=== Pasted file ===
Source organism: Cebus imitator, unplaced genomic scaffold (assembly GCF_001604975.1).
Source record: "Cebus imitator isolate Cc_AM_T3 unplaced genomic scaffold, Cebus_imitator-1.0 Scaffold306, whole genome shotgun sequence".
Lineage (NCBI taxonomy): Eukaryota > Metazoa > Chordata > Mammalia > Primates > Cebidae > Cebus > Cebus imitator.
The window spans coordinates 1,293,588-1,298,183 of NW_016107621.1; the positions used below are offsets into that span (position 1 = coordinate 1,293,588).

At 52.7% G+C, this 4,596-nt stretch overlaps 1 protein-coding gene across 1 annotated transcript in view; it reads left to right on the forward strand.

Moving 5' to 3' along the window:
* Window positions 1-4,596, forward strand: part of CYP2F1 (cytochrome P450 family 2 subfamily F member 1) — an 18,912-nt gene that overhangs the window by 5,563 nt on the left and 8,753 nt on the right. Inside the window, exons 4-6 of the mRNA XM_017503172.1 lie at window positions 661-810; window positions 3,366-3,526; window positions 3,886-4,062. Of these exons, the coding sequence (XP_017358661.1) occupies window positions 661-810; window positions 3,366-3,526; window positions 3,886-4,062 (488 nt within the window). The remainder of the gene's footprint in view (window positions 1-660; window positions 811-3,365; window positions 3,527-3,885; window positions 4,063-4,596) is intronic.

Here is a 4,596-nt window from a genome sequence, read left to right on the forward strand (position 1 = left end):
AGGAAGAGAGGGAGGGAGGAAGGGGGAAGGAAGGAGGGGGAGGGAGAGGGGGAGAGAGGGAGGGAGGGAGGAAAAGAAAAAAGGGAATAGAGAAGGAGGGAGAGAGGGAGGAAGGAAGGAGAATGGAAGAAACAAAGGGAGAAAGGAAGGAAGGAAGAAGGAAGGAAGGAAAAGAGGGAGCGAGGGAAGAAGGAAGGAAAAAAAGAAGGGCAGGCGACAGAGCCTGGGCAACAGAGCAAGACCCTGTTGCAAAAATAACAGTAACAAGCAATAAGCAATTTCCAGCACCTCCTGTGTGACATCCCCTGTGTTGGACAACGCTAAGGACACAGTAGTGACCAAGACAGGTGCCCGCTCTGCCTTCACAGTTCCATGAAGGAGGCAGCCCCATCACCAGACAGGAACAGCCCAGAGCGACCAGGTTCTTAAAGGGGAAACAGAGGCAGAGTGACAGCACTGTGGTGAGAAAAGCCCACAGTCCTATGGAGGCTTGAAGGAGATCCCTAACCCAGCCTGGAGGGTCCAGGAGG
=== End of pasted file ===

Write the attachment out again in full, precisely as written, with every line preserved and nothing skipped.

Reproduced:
Source organism: Cebus imitator, unplaced genomic scaffold (assembly GCF_001604975.1).
Source record: "Cebus imitator isolate Cc_AM_T3 unplaced genomic scaffold, Cebus_imitator-1.0 Scaffold306, whole genome shotgun sequence".
Lineage (NCBI taxonomy): Eukaryota > Metazoa > Chordata > Mammalia > Primates > Cebidae > Cebus > Cebus imitator.
The window spans coordinates 1,293,588-1,298,183 of NW_016107621.1; the positions used below are offsets into that span (position 1 = coordinate 1,293,588).

At 52.7% G+C, this 4,596-nt stretch overlaps 1 protein-coding gene across 1 annotated transcript in view; it reads left to right on the forward strand.

Moving 5' to 3' along the window:
* Window positions 1-4,596, forward strand: part of CYP2F1 (cytochrome P450 family 2 subfamily F member 1) — an 18,912-nt gene that overhangs the window by 5,563 nt on the left and 8,753 nt on the right. Inside the window, exons 4-6 of the mRNA XM_017503172.1 lie at window positions 661-810; window positions 3,366-3,526; window positions 3,886-4,062. Of these exons, the coding sequence (XP_017358661.1) occupies window positions 661-810; window positions 3,366-3,526; window positions 3,886-4,062 (488 nt within the window). The remainder of the gene's footprint in view (window positions 1-660; window positions 811-3,365; window positions 3,527-3,885; window positions 4,063-4,596) is intronic.

Here is a 4,596-nt window from a genome sequence, read left to right on the forward strand (position 1 = left end):
AGGAAGAGAGGGAGGGAGGAAGGGGGAAGGAAGGAGGGGGAGGGAGAGGGGGAGAGAGGGAGGGAGGGAGGAAAAGAAAAAAGGGAATAGAGAAGGAGGGAGAGAGGGAGGAAGGAAGGAGAATGGAAGAAACAAAGGGAGAAAGGAAGGAAGGAAGAAGGAAGGAAGGAAAAGAGGGAGCGAGGGAAGAAGGAAGGAAAAAAAGAAGGGCAGGCGACAGAGCCTGGGCAACAGAGCAAGACCCTGTTGCAAAAATAACAGTAACAAGCAATAAGCAATTTCCAGCACCTCCTGTGTGACATCCCCTGTGTTGGACAACGCTAAGGACACAGTAGTGACCAAGACAGGTGCCCGCTCTGCCTTCACAGTTCCATGAAGGAGGCAGCCCCATCACCAGACAGGAACAGCCCAGAGCGACCAGGTTCTTAAAGGGGAAACAGAGGCAGAGTGACAGCACTGTGGTGAGAAAAGCCCACAGTCCTATGGAGGCTTGAAGGAGATCCCTAACCCAGCCTGGAGGGTCCAGGAGG